Following a pullback in fiscal year 2013, deal activity in the global aerospace and defense (A&D) sector has returned to its former levels.
According to PwC’s Mission Control report for Q4 2014, the past year witnessed the total A&D deal value rebound from $14.3 billion in 2013 to $22.3 billion in 2014, which is on par with the 10-year rolling average.
Canada is a major player in the A&D sector: historically it is fifth, behind the United States, France, the United Kingdom and Germany in total revenue generated by A&D but second, behind the United States, in terms of GDP generated from A&D.
Defense-related transactions gaining ground
The defense industry took over as the dominating player in the A&D sector in 2014, with defense-related transactions representing 60% of the sector by volume – the highest level in the ten years reviewed.
The PwC report suggests that, as a result of the major budgetary priorities of governments, transactions have focused on companies with businesses relating to cyber surveillance, security, intelligence and reconnaissance. In addition, President Obama recently proposed a base defense budget of $534.3 billion for fiscal year 2016, which represents an increase of $38.2 billion over the current fiscal year. This annual budget release clearly reveals the US government’s spending priorities, as it proposes to exceed the government’s own spending caps (sequestration) by $35 billion. Such budgets help to facilitate a more conducive deal environment for defense-related transactions.
Although there is some talk of shrinking military spending in Canada, U.S. spending is like to have a trickle effect in Canada. The shrinking loonie may also boost A&D merger and acquisition activity in Canada.
PwC predicts that there will be increased activity in companies with advanced, niche technologies such as unmanned aerial vehicles (UAV). As the potential commercial application of UAV technology continues to grow, such companies are better diversified to face the risks relating to government defense budgets.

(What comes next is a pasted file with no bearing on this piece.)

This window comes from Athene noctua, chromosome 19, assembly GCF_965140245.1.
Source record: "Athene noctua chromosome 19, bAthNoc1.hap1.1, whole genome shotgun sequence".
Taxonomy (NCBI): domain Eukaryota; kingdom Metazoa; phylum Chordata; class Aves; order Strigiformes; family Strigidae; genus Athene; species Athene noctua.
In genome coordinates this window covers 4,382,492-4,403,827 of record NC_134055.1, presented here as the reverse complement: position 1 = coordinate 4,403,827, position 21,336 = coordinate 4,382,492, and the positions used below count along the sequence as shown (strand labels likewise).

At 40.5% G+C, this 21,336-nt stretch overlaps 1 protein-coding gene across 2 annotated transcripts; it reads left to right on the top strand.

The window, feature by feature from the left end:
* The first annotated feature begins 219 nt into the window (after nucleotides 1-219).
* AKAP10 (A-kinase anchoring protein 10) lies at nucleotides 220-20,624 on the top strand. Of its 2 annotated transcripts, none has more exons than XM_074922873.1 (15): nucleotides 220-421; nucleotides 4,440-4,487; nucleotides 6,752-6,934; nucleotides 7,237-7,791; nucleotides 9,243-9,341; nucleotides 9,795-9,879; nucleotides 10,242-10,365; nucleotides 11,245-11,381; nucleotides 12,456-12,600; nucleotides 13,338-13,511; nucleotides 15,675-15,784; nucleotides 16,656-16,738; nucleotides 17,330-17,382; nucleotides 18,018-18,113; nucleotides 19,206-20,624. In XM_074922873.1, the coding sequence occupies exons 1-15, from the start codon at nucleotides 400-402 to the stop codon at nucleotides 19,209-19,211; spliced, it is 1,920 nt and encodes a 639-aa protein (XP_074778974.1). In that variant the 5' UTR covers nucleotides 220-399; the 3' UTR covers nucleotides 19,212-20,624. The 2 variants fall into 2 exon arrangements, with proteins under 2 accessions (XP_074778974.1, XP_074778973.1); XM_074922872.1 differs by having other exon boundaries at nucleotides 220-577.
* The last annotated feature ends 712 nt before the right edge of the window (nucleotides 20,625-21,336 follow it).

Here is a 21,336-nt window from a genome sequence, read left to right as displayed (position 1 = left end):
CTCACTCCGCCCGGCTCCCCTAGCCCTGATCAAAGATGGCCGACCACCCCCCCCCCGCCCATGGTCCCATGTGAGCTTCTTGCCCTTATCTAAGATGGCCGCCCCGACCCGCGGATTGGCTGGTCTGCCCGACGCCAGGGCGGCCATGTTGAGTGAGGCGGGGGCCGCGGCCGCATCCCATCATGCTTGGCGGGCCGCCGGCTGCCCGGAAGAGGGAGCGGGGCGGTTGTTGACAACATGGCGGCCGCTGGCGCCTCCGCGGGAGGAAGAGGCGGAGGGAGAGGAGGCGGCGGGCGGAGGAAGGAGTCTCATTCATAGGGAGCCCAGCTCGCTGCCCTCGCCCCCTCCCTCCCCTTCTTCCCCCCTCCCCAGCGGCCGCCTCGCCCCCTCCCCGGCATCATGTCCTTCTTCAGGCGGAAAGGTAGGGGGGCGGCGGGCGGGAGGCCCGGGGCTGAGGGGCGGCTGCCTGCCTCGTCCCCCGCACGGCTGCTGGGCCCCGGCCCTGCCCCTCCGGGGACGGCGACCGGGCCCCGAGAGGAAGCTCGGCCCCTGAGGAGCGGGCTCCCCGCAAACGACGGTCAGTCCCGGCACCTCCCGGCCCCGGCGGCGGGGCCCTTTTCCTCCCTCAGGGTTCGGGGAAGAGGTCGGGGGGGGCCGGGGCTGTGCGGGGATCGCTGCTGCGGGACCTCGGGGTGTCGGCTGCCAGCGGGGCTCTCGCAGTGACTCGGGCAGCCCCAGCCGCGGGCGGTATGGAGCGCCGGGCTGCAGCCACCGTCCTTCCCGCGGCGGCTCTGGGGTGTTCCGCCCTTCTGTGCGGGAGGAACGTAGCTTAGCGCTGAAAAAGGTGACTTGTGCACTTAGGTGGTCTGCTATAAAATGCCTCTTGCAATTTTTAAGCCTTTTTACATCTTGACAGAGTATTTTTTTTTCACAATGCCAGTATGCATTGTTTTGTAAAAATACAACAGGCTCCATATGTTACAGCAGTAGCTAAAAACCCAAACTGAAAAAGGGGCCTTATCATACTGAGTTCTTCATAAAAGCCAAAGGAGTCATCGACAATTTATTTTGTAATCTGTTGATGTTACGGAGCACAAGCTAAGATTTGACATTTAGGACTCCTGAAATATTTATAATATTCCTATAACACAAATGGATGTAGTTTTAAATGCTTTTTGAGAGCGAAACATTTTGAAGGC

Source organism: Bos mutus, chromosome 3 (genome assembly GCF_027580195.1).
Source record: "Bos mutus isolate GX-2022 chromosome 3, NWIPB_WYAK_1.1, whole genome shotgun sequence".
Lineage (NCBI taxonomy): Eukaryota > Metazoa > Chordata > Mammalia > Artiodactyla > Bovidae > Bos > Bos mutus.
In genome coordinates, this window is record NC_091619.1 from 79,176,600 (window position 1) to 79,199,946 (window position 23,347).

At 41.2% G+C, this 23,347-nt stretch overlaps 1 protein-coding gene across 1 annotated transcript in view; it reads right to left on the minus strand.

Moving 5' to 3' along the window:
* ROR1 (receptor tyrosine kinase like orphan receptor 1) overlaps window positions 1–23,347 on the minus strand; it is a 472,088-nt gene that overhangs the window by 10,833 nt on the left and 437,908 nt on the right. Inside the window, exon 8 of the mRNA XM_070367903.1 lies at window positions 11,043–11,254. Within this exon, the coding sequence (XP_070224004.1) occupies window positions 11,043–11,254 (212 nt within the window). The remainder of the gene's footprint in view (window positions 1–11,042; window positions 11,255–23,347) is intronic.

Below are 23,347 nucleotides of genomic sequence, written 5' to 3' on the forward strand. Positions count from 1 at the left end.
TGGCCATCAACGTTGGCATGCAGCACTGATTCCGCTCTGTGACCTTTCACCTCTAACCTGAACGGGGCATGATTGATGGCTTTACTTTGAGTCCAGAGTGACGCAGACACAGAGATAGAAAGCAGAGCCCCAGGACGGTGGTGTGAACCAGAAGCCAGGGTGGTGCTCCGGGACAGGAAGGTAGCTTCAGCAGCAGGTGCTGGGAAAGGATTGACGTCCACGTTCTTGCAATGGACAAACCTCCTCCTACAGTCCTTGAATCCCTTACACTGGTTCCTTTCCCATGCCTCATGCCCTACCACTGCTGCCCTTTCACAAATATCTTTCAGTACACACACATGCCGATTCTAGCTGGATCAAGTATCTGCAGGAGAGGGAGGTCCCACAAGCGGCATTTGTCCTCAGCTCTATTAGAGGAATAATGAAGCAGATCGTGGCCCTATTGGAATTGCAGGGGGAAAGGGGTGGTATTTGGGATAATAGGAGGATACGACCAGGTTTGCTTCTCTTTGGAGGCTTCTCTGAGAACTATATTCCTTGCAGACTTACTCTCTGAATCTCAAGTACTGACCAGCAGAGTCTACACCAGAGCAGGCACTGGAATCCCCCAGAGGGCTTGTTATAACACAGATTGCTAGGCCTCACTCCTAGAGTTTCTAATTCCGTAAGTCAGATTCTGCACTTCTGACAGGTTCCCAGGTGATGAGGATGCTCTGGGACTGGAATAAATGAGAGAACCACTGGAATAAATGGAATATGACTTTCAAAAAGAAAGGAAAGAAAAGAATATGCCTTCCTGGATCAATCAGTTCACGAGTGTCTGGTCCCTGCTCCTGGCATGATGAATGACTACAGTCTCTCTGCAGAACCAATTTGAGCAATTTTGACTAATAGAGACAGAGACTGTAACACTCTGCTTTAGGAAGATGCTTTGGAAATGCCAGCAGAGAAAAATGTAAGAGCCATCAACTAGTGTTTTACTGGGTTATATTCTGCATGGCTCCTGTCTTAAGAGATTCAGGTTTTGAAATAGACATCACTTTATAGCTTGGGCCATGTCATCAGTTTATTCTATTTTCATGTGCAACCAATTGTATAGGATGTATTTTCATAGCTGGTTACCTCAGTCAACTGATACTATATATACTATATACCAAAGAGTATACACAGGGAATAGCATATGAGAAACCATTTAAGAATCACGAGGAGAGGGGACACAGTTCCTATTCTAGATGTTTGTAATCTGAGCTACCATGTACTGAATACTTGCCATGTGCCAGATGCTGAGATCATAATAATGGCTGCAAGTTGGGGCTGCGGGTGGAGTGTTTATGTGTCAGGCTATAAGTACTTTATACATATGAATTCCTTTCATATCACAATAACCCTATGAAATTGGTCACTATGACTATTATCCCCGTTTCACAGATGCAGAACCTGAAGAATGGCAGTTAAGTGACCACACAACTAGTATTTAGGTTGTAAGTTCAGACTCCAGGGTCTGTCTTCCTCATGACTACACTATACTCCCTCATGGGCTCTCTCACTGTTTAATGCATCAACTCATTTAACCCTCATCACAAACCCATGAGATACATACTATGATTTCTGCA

Commercial aerospace retreating
On the other hand, the volume of aerospace-related transactions have fallen to 30% of the sector – the lowest level since 2005. PwC notes that the recent drop in energy prices may be a factor behind the uncertainty in aerospace demand. Companies may be reluctant to order new products, since the lower fuel prices allow them to continue using their older, less efficient models.
Additional trends observed in the PwC report all bode well for considerable M&A activity and include:
- Cross-border deals are likely to increase, fueled by Western defense consolidation and joint ventures.
- Private equity sellers are showing renewed interest in the A&D sector.
- Suppliers are under pressure to consolidate their supply chains.
The approach to M&A
While current trends in the A&D sector can be an indicator of promising areas for M&A, a 10-year study by Deloitte provides insight on how those in the A&D sector successfully implement an M&A strategy.
Most top performing A&D companies make a significant capital investment in M&A. Total capital at risk in M&A (acquisition value relative to the acquirer’s enterprise value at the time of acquisition) positively correlates with the likelihood of outperforming the rest of the sector. However, while the value of deals is significant, successful M&A strategies involve limiting the number of deals. Deloitte observed that the more financially effective A&D companies were only moderately acquisitive, with less than two acquisitions per year.
Lastly, successful acquirers target companies whose business models can be leveraged to increase the acquirer’s market power.
While this is easier said than done, maintaining a keen understanding of the trends and movements in the A&D sector is critical in making such judgments.
The author would like to thank Matthew Lau, articling student, for his assistance preparing this legal update.